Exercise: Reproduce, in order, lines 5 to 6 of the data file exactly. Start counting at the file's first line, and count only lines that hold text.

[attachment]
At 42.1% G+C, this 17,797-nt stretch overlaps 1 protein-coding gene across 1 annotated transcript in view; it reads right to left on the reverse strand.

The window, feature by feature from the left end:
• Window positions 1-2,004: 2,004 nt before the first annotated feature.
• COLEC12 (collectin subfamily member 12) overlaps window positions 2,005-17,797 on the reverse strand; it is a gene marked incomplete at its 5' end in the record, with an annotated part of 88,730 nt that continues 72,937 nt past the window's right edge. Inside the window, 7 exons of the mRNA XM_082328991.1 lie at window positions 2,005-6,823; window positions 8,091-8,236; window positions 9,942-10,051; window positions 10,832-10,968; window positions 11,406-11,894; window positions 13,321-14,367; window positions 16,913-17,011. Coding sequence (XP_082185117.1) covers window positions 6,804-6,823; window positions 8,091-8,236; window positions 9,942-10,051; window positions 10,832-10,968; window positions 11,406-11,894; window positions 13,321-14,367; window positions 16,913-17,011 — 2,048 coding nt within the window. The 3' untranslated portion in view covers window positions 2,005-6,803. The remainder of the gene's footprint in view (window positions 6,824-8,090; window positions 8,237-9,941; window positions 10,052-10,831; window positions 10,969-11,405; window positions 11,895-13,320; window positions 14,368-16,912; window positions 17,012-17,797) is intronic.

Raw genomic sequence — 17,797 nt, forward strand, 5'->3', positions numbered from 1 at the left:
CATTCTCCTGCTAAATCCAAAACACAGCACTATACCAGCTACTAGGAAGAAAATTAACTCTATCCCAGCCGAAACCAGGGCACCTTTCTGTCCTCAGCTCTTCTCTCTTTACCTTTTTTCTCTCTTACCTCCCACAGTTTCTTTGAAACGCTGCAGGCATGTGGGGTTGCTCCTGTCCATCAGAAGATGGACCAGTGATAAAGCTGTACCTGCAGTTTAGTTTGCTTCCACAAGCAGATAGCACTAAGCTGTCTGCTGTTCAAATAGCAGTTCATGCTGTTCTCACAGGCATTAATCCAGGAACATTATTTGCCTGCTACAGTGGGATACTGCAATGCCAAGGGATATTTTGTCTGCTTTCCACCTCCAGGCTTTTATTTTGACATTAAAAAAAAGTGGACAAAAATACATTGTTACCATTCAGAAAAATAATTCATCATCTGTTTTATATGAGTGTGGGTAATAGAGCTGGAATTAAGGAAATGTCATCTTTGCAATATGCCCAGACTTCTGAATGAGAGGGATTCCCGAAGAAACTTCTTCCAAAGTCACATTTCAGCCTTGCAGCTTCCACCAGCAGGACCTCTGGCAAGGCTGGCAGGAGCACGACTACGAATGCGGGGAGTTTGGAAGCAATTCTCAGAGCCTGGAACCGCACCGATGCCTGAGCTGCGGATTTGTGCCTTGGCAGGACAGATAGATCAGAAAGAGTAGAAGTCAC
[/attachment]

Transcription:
Raw genomic sequence — 17,797 nt, forward strand, 5'->3', positions numbered from 1 at the left:
CATTCTCCTGCTAAATCCAAAACACAGCACTATACCAGCTACTAGGAAGAAAATTAACTCTATCCCAGCCGAAACCAGGGCACCTTTCTGTCCTCAGCTCTTCTCTCTTTACCTTTTTTCTCTCTTACCTCCCACAGTTTCTTTGAAACGCTGCAGGCATGTGGGGTTGCTCCTGTCCATCAGAAGATGGACCAGTGATAAAGCTGTACCTGCAGTTTAGTTTGCTTCCACAAGCAGATAGCACTAAGCTGTCTGCTGTTCAAATAGCAGTTCATGCTGTTCTCACAGGCATTAATCCAGGAACATTATTTGCCTGCTACAGTGGGATACTGCAATGCCAAGGGATATTTTGTCTGCTTTCCACCTCCAGGCTTTTATTTTGACATTAAAAAAAAGTGGACAAAAATACATTGTTACCATTCAGAAAAATAATTCATCATCTGTTTTATATGAGTGTGGGTAATAGAGCTGGAATTAAGGAAATGTCATCTTTGCAATATGCCCAGACTTCTGAATGAGAGGGATTCCCGAAGAAACTTCTTCCAAAGTCACATTTCAGCCTTGCAGCTTCCACCAGCAGGACCTCTGGCAAGGCTGGCAGGAGCACGACTACGAATGCGGGGAGTTTGGAAGCAATTCTCAGAGCCTGGAACCGCACCGATGCCTGAGCTGCGGATTTGTGCCTTGGCAGGACAGATAGATCAGAAAGAGTAGAAGTCAC